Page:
I didn’t know what banking was until later in life. When I was a child, my career plans ranged from landscape painter to Mount Everest climber to interior designer. It was only towards the end of my university days that I knew I wanted to work in finance.
The beauty of this job is it doesn’t require years of post-degree education. This is common in other sectors like law, medicine or engineering, but most of what I know has been learnt on the job thanks to the support of my colleagues. My university degrees and extra qualifications helped to some extent, but you don’t necessarily need a finance degree. We welcome candidates with diverse backgrounds to apply, as they can bring alternative ideas to the table.
Attention to detail is important. A lot of work is done under time pressure with limited room for mistakes. Macquarie also has a very entrepreneurial culture – and it’s important to pitch ideas and take ownership of client relationships.
My first proper role was in equity research. I covered renewable energy before I started commodity trading. I’m originally from Norilsk, a small town in Russia, where winters can be as cold as -50°C, so I know how important energy is to daily life. Not only that, energy products are usually the main feedstock for any object or mode of transport we use. It’s also an industry which is constantly morphing and innovating.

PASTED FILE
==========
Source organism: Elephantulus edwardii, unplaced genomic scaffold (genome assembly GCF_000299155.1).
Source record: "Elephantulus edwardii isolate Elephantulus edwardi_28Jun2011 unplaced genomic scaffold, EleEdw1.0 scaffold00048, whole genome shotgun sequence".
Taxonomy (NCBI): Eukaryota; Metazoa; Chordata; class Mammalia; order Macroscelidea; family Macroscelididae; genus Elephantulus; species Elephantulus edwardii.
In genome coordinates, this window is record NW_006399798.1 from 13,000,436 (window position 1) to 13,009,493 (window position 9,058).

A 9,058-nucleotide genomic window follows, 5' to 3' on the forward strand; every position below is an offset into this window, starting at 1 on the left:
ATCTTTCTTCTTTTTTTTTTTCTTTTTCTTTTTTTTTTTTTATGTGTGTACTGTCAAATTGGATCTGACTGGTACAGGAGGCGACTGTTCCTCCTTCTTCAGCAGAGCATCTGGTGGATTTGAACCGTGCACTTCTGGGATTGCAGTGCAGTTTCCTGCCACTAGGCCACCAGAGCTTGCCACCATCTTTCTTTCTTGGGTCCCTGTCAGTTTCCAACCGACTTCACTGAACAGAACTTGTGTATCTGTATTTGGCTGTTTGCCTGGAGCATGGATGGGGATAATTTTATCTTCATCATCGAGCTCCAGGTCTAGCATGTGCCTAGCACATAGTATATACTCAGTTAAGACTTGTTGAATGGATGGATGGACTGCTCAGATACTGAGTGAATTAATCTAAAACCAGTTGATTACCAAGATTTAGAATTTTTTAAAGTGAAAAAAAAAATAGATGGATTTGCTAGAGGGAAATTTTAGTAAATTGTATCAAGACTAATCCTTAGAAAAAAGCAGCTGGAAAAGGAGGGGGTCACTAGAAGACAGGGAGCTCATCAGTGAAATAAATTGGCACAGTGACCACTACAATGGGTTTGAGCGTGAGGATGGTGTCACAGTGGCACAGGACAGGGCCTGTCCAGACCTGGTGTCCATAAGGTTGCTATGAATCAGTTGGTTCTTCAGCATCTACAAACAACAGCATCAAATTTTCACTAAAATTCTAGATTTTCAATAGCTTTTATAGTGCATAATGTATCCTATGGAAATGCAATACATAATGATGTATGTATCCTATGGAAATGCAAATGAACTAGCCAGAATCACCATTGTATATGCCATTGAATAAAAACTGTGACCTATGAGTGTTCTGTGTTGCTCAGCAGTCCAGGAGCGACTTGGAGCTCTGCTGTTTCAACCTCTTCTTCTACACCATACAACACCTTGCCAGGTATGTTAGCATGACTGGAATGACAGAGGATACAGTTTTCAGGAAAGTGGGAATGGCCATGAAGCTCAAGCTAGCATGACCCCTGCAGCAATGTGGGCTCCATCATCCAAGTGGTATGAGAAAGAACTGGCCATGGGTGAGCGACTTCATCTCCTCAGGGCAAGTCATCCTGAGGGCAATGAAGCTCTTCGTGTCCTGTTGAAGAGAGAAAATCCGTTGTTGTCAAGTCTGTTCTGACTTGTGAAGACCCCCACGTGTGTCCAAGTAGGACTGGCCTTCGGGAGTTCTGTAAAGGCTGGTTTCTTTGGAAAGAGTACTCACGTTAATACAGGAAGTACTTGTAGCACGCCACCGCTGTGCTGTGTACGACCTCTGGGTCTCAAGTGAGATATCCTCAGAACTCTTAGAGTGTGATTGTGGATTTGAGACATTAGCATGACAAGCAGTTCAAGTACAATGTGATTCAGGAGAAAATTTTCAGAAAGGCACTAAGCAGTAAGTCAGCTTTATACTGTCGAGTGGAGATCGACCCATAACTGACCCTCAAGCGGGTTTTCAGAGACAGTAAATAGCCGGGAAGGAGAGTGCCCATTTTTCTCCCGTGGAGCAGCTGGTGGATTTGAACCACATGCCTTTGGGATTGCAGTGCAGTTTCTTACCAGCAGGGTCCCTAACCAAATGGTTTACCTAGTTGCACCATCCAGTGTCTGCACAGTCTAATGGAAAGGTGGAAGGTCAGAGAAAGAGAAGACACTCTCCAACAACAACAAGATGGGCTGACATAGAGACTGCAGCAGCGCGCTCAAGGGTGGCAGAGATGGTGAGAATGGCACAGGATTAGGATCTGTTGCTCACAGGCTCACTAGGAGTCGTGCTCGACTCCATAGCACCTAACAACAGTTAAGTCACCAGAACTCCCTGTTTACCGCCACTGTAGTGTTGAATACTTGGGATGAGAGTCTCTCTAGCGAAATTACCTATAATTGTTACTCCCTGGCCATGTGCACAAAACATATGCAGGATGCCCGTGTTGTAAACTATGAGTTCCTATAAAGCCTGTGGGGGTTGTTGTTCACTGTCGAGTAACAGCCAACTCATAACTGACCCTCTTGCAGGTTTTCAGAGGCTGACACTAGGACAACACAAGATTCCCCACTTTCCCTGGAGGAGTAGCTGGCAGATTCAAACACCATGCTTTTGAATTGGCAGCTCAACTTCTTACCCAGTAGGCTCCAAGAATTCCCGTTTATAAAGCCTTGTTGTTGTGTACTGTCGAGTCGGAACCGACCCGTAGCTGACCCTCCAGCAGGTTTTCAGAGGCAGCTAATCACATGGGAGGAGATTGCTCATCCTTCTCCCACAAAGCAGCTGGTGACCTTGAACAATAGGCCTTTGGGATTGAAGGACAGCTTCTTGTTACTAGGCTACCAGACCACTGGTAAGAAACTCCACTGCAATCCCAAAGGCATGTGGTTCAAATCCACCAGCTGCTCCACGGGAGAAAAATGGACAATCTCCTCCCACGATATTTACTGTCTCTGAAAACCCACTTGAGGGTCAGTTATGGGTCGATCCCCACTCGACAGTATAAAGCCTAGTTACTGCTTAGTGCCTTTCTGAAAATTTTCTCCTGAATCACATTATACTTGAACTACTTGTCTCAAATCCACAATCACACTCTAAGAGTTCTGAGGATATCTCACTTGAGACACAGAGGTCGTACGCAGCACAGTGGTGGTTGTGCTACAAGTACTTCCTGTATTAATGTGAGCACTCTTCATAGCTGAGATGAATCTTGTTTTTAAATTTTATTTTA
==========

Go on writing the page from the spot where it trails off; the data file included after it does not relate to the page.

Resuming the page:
Usually, I wake up, exercise and get into the office around 8am. While it’s still quiet I have my coffee and catch up on any market news that may have affected morning energy prices. I message several of my key clients, pitch them some trading ideas, and see if they want to trade oil, gas or power. Then the fun begins – the markets wake up and everyone starts trading.
Occasionally, I have a lunch meeting or need to travel to meet clients or attend a conference. Otherwise, the markets quieten down closer to 5pm, which is when I have time to work on longer-term pursuits, such as on-boarding a new client, structuring a new derivative deal or getting a minor dose of admin done. I usually finish by 7pm.
What I really like is the flat team structure. I don’t have to navigate layers of management and I can pitch ideas to senior managers without a strict hierarchy. The business also values diversity of opinion, so everyone is encouraged to speak up to highlight risks and opportunities. Secondly, because my firm is a market leader, we work with a very large and diverse range of companies and help them manage their exposure to changing energy prices (for example, by using derivatives). These companies are often those we can all relate to in our daily lives, such as the major airlines we fly with, energy suppliers or confectionary companies.